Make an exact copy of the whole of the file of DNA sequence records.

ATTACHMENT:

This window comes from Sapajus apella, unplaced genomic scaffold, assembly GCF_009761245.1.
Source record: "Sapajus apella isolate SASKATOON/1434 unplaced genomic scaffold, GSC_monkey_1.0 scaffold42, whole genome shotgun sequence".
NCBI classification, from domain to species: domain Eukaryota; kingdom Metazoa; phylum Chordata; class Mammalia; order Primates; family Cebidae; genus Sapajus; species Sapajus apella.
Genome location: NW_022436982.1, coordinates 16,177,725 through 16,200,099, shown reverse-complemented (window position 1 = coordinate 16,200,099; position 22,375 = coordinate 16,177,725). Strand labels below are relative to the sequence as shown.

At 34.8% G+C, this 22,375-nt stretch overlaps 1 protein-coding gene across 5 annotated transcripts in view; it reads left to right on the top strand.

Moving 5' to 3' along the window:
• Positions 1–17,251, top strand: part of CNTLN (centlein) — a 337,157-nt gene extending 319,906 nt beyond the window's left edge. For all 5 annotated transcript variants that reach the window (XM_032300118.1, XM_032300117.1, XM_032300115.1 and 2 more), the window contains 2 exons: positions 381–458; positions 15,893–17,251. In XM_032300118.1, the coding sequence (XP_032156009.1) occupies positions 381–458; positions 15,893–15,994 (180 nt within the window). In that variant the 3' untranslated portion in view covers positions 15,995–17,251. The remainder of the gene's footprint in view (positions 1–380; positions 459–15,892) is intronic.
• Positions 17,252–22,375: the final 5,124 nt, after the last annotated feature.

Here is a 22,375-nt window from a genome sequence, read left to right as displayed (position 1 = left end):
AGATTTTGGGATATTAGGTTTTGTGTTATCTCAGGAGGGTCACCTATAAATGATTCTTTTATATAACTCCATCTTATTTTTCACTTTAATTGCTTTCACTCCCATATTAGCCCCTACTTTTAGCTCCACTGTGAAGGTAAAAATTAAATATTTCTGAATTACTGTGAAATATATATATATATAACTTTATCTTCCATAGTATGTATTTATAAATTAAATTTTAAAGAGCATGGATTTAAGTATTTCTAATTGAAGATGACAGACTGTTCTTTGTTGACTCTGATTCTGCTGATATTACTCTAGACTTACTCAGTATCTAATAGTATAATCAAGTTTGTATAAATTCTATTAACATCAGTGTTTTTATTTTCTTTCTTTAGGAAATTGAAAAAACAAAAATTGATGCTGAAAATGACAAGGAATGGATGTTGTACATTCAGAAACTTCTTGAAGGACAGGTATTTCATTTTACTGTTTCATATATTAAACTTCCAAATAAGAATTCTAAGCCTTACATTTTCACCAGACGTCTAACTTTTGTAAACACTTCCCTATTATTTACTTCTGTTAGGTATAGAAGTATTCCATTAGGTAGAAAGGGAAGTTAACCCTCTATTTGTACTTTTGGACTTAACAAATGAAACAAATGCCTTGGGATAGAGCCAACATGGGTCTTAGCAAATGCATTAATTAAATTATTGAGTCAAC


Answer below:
This window comes from Sapajus apella, unplaced genomic scaffold, assembly GCF_009761245.1.
Source record: "Sapajus apella isolate SASKATOON/1434 unplaced genomic scaffold, GSC_monkey_1.0 scaffold42, whole genome shotgun sequence".
NCBI classification, from domain to species: domain Eukaryota; kingdom Metazoa; phylum Chordata; class Mammalia; order Primates; family Cebidae; genus Sapajus; species Sapajus apella.
Genome location: NW_022436982.1, coordinates 16,177,725 through 16,200,099, shown reverse-complemented (window position 1 = coordinate 16,200,099; position 22,375 = coordinate 16,177,725). Strand labels below are relative to the sequence as shown.

At 34.8% G+C, this 22,375-nt stretch overlaps 1 protein-coding gene across 5 annotated transcripts in view; it reads left to right on the top strand.

Moving 5' to 3' along the window:
• Positions 1–17,251, top strand: part of CNTLN (centlein) — a 337,157-nt gene extending 319,906 nt beyond the window's left edge. For all 5 annotated transcript variants that reach the window (XM_032300118.1, XM_032300117.1, XM_032300115.1 and 2 more), the window contains 2 exons: positions 381–458; positions 15,893–17,251. In XM_032300118.1, the coding sequence (XP_032156009.1) occupies positions 381–458; positions 15,893–15,994 (180 nt within the window). In that variant the 3' untranslated portion in view covers positions 15,995–17,251. The remainder of the gene's footprint in view (positions 1–380; positions 459–15,892) is intronic.
• Positions 17,252–22,375: the final 5,124 nt, after the last annotated feature.

Here is a 22,375-nt window from a genome sequence, read left to right as displayed (position 1 = left end):
AGATTTTGGGATATTAGGTTTTGTGTTATCTCAGGAGGGTCACCTATAAATGATTCTTTTATATAACTCCATCTTATTTTTCACTTTAATTGCTTTCACTCCCATATTAGCCCCTACTTTTAGCTCCACTGTGAAGGTAAAAATTAAATATTTCTGAATTACTGTGAAATATATATATATATAACTTTATCTTCCATAGTATGTATTTATAAATTAAATTTTAAAGAGCATGGATTTAAGTATTTCTAATTGAAGATGACAGACTGTTCTTTGTTGACTCTGATTCTGCTGATATTACTCTAGACTTACTCAGTATCTAATAGTATAATCAAGTTTGTATAAATTCTATTAACATCAGTGTTTTTATTTTCTTTCTTTAGGAAATTGAAAAAACAAAAATTGATGCTGAAAATGACAAGGAATGGATGTTGTACATTCAGAAACTTCTTGAAGGACAGGTATTTCATTTTACTGTTTCATATATTAAACTTCCAAATAAGAATTCTAAGCCTTACATTTTCACCAGACGTCTAACTTTTGTAAACACTTCCCTATTATTTACTTCTGTTAGGTATAGAAGTATTCCATTAGGTAGAAAGGGAAGTTAACCCTCTATTTGTACTTTTGGACTTAACAAATGAAACAAATGCCTTGGGATAGAGCCAACATGGGTCTTAGCAAATGCATTAATTAAATTATTGAGTCAAC